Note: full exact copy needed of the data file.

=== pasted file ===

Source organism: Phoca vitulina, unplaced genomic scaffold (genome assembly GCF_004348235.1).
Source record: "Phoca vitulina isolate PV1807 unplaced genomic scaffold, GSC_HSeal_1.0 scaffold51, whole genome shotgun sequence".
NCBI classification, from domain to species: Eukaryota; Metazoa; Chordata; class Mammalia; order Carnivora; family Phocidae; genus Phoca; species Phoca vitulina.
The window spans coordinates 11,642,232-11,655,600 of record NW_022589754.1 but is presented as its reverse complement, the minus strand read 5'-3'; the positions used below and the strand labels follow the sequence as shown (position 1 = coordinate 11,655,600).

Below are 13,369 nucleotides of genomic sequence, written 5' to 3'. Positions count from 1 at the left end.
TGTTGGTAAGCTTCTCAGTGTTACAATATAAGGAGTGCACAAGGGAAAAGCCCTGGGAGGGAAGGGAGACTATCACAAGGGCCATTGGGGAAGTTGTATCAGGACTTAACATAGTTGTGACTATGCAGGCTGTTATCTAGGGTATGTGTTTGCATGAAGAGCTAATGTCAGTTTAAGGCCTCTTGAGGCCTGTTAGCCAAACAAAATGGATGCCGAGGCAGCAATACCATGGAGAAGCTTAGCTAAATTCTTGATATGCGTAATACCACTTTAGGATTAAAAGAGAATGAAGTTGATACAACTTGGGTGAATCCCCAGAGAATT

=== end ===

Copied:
Source organism: Phoca vitulina, unplaced genomic scaffold (genome assembly GCF_004348235.1).
Source record: "Phoca vitulina isolate PV1807 unplaced genomic scaffold, GSC_HSeal_1.0 scaffold51, whole genome shotgun sequence".
NCBI classification, from domain to species: Eukaryota; Metazoa; Chordata; class Mammalia; order Carnivora; family Phocidae; genus Phoca; species Phoca vitulina.
The window spans coordinates 11,642,232-11,655,600 of record NW_022589754.1 but is presented as its reverse complement, the minus strand read 5'-3'; the positions used below and the strand labels follow the sequence as shown (position 1 = coordinate 11,655,600).

Below are 13,369 nucleotides of genomic sequence, written 5' to 3'. Positions count from 1 at the left end.
TGTTGGTAAGCTTCTCAGTGTTACAATATAAGGAGTGCACAAGGGAAAAGCCCTGGGAGGGAAGGGAGACTATCACAAGGGCCATTGGGGAAGTTGTATCAGGACTTAACATAGTTGTGACTATGCAGGCTGTTATCTAGGGTATGTGTTTGCATGAAGAGCTAATGTCAGTTTAAGGCCTCTTGAGGCCTGTTAGCCAAACAAAATGGATGCCGAGGCAGCAATACCATGGAGAAGCTTAGCTAAATTCTTGATATGCGTAATACCACTTTAGGATTAAAAGAGAATGAAGTTGATACAACTTGGGTGAATCCCCAGAGAATT